Afghan bottling plant wins contract to supply water to Coalition troops

Kabul, October 9, 2006 (US Armed Forces)- U. S. forces recently awarded Afghan Beverage Industries, a Kabul beverage bottling plant, a contract to provide bottled water to Coalition troops throughout Afghanistan.

This is the first contract for water to be awarded to a company within Afghanistan and marks a milestone in Coalition efforts to award military contracts to locally-owned and/or operated Afghan businesses under Combined Forces Command-Afghanistan's "Afghan First" economic initiative.

At the initial market price per bottle of water, the contract is estimated to be worth over $600,000 U.S. dollars per month.

"This is a landmark event," said Maj. David Van Bennekum, project officer for Afghan First. "This is the first time an Afghan-based company has met the stringent standards placed on vendors providing food goods to U.S. forces."

The ABI plant, a subsidiary of a Dubai, U.A.E. company, employs over 300 Afghans in positions ranging from security to bottling production to sales and marketing.

ABI was subject to rigorous force protection requirements, as well as sanitary laboratory testing, dictated by U.S. Federal Regulations and Department of Defense policies.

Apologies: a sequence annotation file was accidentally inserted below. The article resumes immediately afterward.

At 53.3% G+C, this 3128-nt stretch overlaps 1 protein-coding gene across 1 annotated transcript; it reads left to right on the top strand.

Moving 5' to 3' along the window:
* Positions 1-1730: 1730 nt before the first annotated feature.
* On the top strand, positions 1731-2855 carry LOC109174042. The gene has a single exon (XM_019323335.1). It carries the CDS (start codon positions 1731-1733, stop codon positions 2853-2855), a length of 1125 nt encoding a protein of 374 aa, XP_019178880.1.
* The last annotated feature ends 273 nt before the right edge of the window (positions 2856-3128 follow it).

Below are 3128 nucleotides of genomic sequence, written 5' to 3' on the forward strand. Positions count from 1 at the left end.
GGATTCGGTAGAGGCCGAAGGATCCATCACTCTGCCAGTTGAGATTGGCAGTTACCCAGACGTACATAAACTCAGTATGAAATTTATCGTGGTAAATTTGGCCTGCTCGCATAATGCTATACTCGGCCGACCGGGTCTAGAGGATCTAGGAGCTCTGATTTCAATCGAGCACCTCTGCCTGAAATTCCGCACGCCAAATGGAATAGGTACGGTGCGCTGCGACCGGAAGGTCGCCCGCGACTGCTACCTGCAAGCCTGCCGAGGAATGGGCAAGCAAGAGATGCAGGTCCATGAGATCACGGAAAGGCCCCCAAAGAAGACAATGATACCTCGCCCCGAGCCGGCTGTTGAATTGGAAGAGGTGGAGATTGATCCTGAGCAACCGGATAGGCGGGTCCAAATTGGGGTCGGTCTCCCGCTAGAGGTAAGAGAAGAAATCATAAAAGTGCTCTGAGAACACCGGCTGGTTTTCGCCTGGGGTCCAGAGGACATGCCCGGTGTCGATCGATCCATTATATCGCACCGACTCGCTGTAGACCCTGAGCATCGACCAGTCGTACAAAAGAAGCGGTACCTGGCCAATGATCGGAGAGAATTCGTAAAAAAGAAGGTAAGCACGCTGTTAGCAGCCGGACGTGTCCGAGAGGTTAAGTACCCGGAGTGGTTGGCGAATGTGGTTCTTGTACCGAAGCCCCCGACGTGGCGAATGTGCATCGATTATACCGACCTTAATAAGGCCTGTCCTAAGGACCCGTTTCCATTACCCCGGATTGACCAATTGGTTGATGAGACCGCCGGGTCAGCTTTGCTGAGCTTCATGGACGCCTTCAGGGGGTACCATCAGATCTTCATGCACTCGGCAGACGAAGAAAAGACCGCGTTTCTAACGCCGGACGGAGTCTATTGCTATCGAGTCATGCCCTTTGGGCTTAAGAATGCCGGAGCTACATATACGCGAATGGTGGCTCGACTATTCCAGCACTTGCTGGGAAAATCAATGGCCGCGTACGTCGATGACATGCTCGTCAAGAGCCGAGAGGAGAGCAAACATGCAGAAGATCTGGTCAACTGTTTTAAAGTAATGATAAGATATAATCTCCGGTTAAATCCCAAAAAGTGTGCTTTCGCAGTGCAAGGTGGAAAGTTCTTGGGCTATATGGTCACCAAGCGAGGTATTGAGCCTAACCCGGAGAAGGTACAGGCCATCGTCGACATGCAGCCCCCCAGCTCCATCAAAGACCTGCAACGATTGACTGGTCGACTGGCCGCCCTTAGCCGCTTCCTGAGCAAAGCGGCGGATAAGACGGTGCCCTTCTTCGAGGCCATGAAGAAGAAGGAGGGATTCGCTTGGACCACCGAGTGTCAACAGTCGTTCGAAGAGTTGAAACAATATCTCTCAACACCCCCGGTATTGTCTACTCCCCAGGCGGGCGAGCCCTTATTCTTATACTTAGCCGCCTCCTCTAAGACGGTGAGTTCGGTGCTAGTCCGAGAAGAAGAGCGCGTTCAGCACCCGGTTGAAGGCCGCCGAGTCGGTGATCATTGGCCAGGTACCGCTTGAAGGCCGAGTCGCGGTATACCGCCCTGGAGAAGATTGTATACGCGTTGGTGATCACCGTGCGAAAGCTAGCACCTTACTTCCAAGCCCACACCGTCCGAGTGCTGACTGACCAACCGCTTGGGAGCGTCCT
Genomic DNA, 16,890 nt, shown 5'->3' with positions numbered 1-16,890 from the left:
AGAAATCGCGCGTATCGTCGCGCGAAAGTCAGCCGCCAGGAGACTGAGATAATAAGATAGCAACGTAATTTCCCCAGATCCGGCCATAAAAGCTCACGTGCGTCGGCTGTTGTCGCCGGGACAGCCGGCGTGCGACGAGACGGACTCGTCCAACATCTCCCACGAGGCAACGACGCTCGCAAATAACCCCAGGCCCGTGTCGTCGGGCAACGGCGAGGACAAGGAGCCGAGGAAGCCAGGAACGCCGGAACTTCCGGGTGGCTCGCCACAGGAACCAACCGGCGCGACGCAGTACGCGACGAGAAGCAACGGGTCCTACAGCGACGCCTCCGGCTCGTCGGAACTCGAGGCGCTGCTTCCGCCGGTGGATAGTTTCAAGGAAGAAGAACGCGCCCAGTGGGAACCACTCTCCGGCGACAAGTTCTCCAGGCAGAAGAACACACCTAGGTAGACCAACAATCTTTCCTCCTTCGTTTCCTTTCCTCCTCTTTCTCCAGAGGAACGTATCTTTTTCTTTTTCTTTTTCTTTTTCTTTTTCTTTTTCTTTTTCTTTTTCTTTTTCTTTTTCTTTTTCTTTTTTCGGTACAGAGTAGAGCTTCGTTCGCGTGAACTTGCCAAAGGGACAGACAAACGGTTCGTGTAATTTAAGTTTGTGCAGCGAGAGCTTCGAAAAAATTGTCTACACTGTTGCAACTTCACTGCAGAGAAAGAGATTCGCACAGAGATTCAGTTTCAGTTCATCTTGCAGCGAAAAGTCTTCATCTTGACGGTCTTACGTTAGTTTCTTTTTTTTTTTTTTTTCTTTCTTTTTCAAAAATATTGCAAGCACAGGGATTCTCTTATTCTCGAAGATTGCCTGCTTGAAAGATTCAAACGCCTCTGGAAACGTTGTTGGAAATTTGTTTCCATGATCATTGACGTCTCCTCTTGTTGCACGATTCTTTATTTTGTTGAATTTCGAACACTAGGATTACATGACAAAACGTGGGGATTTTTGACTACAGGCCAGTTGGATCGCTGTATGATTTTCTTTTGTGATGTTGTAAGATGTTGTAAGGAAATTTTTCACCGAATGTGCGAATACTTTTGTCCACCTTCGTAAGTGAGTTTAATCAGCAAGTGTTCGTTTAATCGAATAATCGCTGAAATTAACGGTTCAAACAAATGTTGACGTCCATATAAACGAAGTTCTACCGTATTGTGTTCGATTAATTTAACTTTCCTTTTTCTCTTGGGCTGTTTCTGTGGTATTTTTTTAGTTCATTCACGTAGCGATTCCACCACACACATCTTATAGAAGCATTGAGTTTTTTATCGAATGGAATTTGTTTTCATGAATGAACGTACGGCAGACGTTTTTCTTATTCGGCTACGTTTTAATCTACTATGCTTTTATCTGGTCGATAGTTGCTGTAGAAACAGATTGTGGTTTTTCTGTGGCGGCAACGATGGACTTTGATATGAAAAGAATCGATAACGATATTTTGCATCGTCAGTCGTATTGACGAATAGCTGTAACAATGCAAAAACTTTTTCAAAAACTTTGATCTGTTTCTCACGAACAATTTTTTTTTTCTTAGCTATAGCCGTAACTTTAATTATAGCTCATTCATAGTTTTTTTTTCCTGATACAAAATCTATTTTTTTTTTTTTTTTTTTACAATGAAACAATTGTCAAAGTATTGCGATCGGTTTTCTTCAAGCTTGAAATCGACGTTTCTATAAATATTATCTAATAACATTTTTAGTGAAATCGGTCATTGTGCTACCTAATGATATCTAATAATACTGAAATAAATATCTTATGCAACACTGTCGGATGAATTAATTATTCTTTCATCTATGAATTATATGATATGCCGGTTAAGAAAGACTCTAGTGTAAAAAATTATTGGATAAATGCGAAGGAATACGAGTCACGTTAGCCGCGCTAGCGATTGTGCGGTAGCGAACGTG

"ABI passed its inspections with flying colors and now stands as an example of the potential for foreign investment in the infrastructure of this recovering country," said Van Bennekum.

Prior to the contract award to ABI, the Coalition was importing 100 percent of its water and other food items from outside Afghanistan.

"At the start of Operation Enduring Freedom, it was absolutely imperative that we carefully monitor and protect our food supplies," said Lt. Col. Robert Maurio, deputy director of logistics for Combined Forces Command-Afghanistan. "Of course, protection of our food sources is still a priority; however, we're now making a conscience effort to embrace the private marketplace here while providing goods and services to U.S. forces as allowed by applicable laws and regulations."

Since the inception of Afghan First in March 2006, contracts awarded by the Coalition to Afghans have increased, from 58 percent of the total number of contracts awarded in March to 86 percent in September.

"Purchasing goods locally not only improves the Afghan economy but also saves significant transportation costs for the Coalition," said Van Bennekum.

An estimated $58 million is spent annually on shipments of bottled water into Afghanistan alone. Factors such as temporary border closures through Pakistan and Uzbekistan, harsh weather conditions through mountain passes in the winter months, and security challenges can sometimes slow shipments of highly critical commodities such as food and water.

Afghan First was conceived and established by Lt. Gen. Karl Eikenberry, commander of CFC-A. The program, which requires U.S. forces to seek Afghan vendors as the first source for providing services, aims to stimulate the local economy and develop skill sets for local workers that can be used in the private marketplace.

"The program is much more than a contracting effort," said Lt. Col. Frank Eubanks, director of logistics for CFC-A. "Rather, it focuses on educating Afghan businesses and their laborers who desire to contract with us while it assists them in reaching high standards."